ChannelDB2

If you have been using DB2 10.5 with a mix of row and column based tables in the same database you may have experienced slowdown in some of your OLTP queries accessing your row based tables after implementing column based tables. We had this issue with one of our customers after implementing columnar tables. In one scenario this happened due to an access plan change where the optimizer chose a more expensive HSJOIN after the SORTHEAP was increased.


A quick background: columnar tables need a very high allocation of database level sort memory, (allocated using the SORTHEAP and SHEAPTHRES_SHR database parameters) for their processing. However, changing sort memory to a very high value can have an adverse effect on some OLTP queries, depending on predicate and statistical distribution. With a small SORTHEAP value, the optimizer correctly chooses NLJOIN (nested loop join) or MSJOIN (merge sort join) because HSJOIN (hash sort join) is estimated to have significant sort spilling. But with a very high SORTHEAP value, the optimizer may think there is no spilling and hence wrongly decides HSJOIN is cheaper, causing the OLTP queries to take almost twice as much time to execute. We noticed in some of our queries that access plans were using MSJOIN and index scan before the SORTHEAP was increased. After the SORTHEAP increase, the access plans got changed and the optimizer decided to use HSJOIN and a table scan.


This meant that in order to maintain the SLAs for the OLTP queries, we would have to place the columnar tables in a separate database. Not ideal.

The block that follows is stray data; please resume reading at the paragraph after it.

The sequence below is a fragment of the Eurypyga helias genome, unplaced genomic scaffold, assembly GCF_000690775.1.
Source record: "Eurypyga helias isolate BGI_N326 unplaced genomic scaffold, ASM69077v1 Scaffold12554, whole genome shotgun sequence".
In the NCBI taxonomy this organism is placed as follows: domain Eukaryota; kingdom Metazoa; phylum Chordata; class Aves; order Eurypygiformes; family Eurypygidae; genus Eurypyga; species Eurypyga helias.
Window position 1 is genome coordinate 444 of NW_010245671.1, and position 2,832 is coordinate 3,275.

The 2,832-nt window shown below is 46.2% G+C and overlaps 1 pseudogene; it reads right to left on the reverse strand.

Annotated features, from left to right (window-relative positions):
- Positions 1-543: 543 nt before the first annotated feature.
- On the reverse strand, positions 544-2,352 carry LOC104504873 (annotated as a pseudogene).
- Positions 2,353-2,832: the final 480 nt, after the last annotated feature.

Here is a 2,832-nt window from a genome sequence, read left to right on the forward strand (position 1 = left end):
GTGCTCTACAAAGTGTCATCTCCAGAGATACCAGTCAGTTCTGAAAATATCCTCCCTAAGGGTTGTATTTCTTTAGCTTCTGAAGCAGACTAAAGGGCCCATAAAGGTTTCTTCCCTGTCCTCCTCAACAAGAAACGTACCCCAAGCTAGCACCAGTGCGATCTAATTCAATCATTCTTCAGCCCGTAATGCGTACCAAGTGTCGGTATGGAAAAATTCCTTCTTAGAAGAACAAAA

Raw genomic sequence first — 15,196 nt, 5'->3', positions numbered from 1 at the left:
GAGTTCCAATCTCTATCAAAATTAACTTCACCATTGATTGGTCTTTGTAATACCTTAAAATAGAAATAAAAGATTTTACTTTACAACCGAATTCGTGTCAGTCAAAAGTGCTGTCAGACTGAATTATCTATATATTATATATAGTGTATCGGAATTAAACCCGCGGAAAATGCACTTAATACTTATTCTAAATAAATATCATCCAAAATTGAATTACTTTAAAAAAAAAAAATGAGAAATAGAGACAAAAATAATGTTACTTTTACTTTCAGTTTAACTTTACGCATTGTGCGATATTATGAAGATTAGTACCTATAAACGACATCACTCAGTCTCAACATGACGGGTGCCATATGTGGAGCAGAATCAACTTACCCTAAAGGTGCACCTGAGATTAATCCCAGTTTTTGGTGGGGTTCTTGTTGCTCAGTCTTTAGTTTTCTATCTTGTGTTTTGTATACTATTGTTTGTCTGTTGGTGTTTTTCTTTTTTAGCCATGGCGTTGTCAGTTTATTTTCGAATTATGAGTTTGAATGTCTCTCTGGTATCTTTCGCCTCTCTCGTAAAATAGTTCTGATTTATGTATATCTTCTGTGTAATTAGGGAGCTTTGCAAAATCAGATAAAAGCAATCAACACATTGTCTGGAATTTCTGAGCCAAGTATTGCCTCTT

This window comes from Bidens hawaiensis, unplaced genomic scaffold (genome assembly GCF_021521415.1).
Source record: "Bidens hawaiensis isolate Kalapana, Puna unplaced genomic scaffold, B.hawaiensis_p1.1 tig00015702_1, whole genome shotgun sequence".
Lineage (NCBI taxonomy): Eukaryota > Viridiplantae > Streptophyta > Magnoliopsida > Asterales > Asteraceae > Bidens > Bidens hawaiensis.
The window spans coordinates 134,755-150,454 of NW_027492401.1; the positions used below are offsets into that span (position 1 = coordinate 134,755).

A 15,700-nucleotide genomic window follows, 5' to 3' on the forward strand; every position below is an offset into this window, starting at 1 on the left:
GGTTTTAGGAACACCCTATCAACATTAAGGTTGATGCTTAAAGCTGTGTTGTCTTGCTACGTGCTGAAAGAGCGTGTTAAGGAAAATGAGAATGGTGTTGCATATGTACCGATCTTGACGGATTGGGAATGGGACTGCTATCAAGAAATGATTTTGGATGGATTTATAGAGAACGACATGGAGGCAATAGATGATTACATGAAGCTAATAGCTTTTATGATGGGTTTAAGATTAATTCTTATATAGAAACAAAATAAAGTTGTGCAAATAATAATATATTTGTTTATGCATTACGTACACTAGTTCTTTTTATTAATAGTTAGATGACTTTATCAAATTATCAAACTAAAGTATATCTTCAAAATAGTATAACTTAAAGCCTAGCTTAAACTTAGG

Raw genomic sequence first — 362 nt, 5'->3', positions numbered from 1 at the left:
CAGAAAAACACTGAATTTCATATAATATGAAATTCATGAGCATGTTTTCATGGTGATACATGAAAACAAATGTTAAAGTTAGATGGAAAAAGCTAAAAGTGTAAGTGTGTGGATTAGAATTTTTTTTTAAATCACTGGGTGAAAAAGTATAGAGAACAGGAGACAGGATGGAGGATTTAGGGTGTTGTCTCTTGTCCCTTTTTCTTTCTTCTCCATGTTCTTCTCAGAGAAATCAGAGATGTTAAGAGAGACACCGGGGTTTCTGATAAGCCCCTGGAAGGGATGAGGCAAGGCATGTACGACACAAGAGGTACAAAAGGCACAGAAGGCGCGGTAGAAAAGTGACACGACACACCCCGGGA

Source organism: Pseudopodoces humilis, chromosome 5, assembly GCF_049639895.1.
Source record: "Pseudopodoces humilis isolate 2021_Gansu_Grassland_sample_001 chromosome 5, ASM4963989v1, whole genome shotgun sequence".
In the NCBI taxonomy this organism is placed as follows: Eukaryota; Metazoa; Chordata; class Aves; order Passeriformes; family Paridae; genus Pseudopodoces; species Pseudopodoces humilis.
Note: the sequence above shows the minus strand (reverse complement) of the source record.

Now, enter the new DB2 10.5 FP4 “Cancun Release” and we have a solution! Using the DB2 registry variable DB2_EXTENDED_OPTIMIZATION, we can specify a lower SORTHEAP value (the original SORTHEAP value before it was increased to accommodate columnar tables) and force the optimizer to use that value for OLTP queries accessing row-based tables.


db2set DB2_EXTENDED_OPTIMIZATION="OPT_SORTHEAP_EXCEPT_COL 1024"


If the query is not using any column organized objects then the optimizer can decide to ignore the database level large SORTHEAP value and to use instead the new value specified in this registry setting (1024 in this example).


After setting the DB2_EXTENDED_OPTIMIZATION registry variable in our database, we noticed the access plan for the OLTP query was back to how it was originally. MSJOIN and index scan was used and the response time was back to normal.


This now means row and column based tables can co-exist in the same database without OLTP queries on row tables being adversely affected.


This is also really useful for customers who have a need to carry our reporting on their transactional databases. They can use shadow tables (see http://bit.ly/shadow_tables) which are columnar, without worrying about the adverse impact the large sort memory will have on their OLTP queries accessing row based tables.

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